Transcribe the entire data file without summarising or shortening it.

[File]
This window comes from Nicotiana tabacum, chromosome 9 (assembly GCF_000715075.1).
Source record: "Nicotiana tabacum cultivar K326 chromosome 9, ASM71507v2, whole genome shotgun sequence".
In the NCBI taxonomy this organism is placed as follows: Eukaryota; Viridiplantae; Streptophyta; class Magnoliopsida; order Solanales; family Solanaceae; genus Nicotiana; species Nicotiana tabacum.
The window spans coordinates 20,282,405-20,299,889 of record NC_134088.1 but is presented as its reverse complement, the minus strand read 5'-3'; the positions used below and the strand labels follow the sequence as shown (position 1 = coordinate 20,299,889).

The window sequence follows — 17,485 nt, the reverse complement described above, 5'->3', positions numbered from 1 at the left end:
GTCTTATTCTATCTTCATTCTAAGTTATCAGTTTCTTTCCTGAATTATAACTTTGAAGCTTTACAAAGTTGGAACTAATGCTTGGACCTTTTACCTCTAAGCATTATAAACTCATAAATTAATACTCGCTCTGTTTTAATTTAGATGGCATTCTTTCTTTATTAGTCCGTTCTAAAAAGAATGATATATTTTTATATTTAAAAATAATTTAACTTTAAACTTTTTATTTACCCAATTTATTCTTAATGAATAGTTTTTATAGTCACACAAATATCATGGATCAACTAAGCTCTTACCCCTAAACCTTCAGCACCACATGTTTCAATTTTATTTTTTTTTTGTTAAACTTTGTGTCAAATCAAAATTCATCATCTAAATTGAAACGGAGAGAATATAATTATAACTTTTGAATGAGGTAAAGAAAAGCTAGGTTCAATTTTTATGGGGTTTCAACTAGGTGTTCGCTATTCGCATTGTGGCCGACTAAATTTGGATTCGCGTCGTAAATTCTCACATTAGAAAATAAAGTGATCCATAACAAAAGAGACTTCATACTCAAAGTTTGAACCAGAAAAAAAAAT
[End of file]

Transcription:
This window comes from Nicotiana tabacum, chromosome 9 (assembly GCF_000715075.1).
Source record: "Nicotiana tabacum cultivar K326 chromosome 9, ASM71507v2, whole genome shotgun sequence".
In the NCBI taxonomy this organism is placed as follows: Eukaryota; Viridiplantae; Streptophyta; class Magnoliopsida; order Solanales; family Solanaceae; genus Nicotiana; species Nicotiana tabacum.
The window spans coordinates 20,282,405-20,299,889 of record NC_134088.1 but is presented as its reverse complement, the minus strand read 5'-3'; the positions used below and the strand labels follow the sequence as shown (position 1 = coordinate 20,299,889).

The window sequence follows — 17,485 nt, the reverse complement described above, 5'->3', positions numbered from 1 at the left end:
GTCTTATTCTATCTTCATTCTAAGTTATCAGTTTCTTTCCTGAATTATAACTTTGAAGCTTTACAAAGTTGGAACTAATGCTTGGACCTTTTACCTCTAAGCATTATAAACTCATAAATTAATACTCGCTCTGTTTTAATTTAGATGGCATTCTTTCTTTATTAGTCCGTTCTAAAAAGAATGATATATTTTTATATTTAAAAATAATTTAACTTTAAACTTTTTATTTACCCAATTTATTCTTAATGAATAGTTTTTATAGTCACACAAATATCATGGATCAACTAAGCTCTTACCCCTAAACCTTCAGCACCACATGTTTCAATTTTATTTTTTTTTTGTTAAACTTTGTGTCAAATCAAAATTCATCATCTAAATTGAAACGGAGAGAATATAATTATAACTTTTGAATGAGGTAAAGAAAAGCTAGGTTCAATTTTTATGGGGTTTCAACTAGGTGTTCGCTATTCGCATTGTGGCCGACTAAATTTGGATTCGCGTCGTAAATTCTCACATTAGAAAATAAAGTGATCCATAACAAAAGAGACTTCATACTCAAAGTTTGAACCAGAAAAAAAAAT